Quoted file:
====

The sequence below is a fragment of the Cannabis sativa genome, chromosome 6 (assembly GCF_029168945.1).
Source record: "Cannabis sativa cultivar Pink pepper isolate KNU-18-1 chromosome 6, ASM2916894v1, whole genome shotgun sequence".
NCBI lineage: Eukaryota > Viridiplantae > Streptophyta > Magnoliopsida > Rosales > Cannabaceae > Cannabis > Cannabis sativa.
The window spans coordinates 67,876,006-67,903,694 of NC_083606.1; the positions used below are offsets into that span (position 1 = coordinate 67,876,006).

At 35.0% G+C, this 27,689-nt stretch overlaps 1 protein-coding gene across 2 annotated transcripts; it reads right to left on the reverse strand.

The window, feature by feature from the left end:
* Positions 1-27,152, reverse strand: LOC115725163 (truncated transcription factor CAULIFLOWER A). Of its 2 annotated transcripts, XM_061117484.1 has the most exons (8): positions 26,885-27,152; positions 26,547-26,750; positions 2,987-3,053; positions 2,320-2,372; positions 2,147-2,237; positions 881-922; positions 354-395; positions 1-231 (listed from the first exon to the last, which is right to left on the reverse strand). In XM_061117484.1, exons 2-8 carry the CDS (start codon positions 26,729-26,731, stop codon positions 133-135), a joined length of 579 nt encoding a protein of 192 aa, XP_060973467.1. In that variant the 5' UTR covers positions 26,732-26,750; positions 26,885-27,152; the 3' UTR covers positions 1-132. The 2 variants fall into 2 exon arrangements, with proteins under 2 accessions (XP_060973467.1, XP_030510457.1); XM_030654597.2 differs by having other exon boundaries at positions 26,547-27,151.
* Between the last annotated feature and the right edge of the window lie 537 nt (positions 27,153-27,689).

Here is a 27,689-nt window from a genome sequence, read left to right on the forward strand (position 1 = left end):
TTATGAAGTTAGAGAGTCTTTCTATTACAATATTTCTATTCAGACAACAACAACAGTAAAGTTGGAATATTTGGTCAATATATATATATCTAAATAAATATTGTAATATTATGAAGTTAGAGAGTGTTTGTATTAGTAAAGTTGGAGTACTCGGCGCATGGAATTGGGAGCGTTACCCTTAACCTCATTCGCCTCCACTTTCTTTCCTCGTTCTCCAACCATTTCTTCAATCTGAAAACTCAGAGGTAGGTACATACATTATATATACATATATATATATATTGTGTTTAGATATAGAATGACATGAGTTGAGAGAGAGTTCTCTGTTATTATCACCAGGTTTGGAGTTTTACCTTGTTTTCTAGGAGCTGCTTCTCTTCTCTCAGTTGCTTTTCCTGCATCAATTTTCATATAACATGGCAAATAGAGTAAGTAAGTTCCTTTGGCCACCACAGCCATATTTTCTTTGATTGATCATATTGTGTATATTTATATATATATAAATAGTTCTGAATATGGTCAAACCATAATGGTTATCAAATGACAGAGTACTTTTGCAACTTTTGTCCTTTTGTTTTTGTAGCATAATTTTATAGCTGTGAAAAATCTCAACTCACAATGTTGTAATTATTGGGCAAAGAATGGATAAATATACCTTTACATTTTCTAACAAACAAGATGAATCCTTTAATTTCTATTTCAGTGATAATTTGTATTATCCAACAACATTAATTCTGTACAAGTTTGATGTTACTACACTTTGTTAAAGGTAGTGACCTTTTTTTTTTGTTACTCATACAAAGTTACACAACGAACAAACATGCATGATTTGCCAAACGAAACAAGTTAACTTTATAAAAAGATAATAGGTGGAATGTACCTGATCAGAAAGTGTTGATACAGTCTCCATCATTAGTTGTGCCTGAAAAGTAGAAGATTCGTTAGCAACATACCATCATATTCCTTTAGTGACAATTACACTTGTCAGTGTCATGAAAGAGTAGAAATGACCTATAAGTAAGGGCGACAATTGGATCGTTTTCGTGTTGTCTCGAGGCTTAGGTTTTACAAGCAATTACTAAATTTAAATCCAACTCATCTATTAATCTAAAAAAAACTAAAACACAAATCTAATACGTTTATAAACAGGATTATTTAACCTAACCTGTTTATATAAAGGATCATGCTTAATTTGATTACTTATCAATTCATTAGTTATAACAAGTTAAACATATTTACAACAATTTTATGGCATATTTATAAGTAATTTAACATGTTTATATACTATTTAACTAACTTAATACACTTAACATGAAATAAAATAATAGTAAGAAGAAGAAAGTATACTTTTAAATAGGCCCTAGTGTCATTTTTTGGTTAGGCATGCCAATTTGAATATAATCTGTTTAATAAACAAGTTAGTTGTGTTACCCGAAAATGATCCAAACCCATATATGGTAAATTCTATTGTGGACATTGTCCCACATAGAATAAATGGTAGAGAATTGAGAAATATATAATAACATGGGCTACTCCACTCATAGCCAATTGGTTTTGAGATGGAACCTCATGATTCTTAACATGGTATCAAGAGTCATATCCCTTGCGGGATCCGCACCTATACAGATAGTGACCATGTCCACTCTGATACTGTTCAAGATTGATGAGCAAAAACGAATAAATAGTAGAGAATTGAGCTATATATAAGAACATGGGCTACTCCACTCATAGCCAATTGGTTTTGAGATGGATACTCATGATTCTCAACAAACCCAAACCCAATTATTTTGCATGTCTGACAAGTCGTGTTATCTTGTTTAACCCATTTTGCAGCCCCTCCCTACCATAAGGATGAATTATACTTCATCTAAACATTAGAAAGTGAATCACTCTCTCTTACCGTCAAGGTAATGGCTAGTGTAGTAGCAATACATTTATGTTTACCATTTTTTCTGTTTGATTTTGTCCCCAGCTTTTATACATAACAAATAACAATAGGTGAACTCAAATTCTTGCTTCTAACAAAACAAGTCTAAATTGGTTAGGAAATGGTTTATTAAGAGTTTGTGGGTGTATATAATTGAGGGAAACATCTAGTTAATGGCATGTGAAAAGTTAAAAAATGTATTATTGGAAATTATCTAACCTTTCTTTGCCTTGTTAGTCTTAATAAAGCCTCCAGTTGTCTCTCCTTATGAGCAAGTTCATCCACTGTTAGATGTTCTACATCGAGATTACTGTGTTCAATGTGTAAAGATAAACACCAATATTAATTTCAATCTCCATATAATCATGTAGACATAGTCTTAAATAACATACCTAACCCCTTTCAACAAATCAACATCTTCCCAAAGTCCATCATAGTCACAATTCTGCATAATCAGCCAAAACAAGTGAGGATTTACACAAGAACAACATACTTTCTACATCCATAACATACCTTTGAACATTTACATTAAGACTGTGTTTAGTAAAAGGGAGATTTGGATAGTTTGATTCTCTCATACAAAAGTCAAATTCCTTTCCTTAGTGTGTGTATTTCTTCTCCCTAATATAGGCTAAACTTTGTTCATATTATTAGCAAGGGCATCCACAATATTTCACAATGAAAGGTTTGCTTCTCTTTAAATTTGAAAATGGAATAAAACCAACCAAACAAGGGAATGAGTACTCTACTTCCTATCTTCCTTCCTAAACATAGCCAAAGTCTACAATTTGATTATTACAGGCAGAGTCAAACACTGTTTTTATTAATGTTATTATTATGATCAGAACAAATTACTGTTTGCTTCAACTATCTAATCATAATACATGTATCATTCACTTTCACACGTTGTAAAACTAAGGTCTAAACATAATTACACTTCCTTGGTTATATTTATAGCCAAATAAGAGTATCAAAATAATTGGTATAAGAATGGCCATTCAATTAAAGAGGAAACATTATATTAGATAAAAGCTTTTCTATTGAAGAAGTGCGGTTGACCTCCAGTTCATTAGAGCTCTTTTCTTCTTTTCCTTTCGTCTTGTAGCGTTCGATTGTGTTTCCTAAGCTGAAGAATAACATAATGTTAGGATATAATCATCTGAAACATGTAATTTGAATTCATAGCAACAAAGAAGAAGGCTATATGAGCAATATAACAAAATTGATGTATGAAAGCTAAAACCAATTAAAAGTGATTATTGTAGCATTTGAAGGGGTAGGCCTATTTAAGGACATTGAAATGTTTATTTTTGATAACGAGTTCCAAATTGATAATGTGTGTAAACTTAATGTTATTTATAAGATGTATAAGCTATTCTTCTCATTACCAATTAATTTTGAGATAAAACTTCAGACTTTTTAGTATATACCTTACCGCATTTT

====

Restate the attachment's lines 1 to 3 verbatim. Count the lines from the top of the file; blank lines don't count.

The sequence below is a fragment of the Cannabis sativa genome, chromosome 6 (assembly GCF_029168945.1).
Source record: "Cannabis sativa cultivar Pink pepper isolate KNU-18-1 chromosome 6, ASM2916894v1, whole genome shotgun sequence".
NCBI lineage: Eukaryota > Viridiplantae > Streptophyta > Magnoliopsida > Rosales > Cannabaceae > Cannabis > Cannabis sativa.